Last year the IMF chastised the British government for following an austerity policy and urged the government to change course. As far as I am aware, they did not. One credit rating agency, Fitch, downgraded the UK’s credit rating from AAA to AA+ citing a “weakened economic outlook”.
This week the IMF will upgrade the UK’s growth forecast to 2.4% for 2014, making it one of the fastest growing Western economies. The Bank of England and the Office for Budget Responsibility are also set to upgrade their growth forecasts, too. Unemployment has been steadily but slowly falling for the last six months. Inflation has just met the Bank of England’s 2% target for the first time since 2009. A slim majority of Britons (52% to 47%) now feel confident about the economy. All sectors of the economy, from services to construction to manufacturing are now firmly in growth mode, if you believe PMI reports.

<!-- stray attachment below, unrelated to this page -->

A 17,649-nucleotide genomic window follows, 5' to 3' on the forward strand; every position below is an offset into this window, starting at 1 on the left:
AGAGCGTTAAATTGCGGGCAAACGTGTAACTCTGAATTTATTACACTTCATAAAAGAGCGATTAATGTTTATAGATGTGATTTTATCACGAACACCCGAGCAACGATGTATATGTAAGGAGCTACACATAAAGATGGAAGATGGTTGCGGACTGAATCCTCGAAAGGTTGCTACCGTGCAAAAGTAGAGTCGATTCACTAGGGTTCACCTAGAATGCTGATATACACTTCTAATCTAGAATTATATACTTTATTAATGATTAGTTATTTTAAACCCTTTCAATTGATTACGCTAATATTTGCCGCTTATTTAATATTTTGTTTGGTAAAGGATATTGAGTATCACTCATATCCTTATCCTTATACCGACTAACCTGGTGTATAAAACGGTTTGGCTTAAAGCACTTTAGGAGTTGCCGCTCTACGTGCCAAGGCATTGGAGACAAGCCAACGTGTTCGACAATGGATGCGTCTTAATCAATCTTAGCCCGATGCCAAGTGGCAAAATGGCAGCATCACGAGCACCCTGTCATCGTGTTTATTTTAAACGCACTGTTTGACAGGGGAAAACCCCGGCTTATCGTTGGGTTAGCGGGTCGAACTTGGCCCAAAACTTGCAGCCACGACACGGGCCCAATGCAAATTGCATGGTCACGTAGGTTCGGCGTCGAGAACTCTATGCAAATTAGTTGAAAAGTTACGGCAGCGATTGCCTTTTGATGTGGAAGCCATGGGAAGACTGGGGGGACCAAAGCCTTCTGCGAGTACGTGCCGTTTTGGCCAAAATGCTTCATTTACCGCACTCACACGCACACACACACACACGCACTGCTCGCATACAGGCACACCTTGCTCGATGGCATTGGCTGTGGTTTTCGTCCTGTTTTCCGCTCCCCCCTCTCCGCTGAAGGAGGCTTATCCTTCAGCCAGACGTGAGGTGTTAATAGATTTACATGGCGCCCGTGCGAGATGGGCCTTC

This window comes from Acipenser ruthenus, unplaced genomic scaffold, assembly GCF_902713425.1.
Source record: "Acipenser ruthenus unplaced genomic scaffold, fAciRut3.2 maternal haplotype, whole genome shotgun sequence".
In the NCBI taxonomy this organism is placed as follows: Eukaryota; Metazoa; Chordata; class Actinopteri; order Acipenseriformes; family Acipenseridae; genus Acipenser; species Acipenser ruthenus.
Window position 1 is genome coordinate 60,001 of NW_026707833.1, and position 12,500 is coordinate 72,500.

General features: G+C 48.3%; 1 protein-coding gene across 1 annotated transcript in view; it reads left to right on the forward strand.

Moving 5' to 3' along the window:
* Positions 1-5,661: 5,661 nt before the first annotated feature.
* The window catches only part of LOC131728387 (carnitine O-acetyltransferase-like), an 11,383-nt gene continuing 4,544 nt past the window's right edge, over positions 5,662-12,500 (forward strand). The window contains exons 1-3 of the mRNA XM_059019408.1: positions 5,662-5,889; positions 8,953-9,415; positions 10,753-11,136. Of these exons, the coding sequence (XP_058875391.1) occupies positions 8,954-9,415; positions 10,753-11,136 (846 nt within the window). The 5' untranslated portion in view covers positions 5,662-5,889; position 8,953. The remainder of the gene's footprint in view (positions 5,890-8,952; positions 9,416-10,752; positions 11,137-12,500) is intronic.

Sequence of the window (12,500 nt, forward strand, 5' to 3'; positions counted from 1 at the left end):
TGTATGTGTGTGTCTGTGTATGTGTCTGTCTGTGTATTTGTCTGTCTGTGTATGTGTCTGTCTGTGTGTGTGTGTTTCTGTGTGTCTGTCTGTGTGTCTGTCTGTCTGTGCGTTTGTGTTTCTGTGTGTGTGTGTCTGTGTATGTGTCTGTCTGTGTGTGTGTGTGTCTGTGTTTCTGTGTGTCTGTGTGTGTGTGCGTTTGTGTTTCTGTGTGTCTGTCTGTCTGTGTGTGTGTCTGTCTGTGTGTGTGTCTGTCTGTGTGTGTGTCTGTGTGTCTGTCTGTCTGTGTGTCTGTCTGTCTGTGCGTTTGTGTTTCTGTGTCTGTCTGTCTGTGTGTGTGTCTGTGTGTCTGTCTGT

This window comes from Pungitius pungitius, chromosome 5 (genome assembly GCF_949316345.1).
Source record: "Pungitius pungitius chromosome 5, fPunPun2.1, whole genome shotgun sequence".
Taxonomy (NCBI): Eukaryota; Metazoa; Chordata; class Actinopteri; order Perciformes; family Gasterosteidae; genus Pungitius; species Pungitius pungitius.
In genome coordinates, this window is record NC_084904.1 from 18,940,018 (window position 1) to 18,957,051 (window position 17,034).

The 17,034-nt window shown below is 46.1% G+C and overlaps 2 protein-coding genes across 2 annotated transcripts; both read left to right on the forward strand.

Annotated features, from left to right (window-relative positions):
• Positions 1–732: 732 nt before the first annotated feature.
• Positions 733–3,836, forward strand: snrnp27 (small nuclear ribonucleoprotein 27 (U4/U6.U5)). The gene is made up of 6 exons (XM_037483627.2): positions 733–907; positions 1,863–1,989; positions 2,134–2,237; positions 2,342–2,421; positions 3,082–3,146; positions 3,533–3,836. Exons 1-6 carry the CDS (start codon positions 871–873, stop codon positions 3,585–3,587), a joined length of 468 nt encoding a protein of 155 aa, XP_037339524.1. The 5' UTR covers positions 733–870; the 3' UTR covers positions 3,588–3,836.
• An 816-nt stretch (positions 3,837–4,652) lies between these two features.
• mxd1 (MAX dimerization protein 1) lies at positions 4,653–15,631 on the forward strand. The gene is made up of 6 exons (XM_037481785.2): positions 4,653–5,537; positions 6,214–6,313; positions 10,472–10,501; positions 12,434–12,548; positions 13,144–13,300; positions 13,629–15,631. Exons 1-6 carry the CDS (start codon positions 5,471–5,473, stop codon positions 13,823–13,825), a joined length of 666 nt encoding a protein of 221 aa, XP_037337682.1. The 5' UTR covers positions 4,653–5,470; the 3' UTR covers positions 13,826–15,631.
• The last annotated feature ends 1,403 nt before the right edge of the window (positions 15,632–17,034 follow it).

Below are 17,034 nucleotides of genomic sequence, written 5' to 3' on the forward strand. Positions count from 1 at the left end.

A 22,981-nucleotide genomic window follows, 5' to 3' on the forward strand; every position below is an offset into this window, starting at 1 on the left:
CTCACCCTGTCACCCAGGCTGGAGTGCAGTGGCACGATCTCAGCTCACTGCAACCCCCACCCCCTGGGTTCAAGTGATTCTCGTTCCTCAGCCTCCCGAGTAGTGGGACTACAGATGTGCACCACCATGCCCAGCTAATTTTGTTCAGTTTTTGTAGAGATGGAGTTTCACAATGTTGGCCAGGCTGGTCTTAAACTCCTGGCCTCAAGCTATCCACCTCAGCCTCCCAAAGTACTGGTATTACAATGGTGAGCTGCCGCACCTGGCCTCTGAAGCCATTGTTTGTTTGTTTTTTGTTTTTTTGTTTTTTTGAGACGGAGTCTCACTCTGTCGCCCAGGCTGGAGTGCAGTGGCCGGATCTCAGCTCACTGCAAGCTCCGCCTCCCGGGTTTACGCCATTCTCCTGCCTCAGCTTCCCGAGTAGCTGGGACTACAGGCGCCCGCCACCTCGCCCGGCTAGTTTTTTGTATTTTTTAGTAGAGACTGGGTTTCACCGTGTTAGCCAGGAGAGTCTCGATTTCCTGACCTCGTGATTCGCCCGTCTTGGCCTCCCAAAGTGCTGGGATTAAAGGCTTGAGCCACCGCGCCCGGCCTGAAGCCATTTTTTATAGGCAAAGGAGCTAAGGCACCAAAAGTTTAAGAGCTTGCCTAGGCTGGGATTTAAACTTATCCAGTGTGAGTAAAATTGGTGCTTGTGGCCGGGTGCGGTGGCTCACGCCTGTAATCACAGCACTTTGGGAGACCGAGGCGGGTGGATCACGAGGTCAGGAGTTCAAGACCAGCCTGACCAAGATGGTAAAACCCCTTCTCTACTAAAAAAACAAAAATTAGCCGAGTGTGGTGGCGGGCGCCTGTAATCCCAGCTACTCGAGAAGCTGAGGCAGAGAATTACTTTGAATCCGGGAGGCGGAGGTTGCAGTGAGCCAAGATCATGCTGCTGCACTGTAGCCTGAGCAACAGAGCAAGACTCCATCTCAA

As far as I can see, in terms of policy, not much has changed in how the coalition has been governing for the past few years. Europe, our largest export market, is still a basket case. Without wishing to overstate the economic outlook, compared to a few years ago when it seemed that the entire banking system may collapse, the economic outlook for Britain now looks decidedly more rosy. That said, what explains the turnaround in the outlook of the British economy?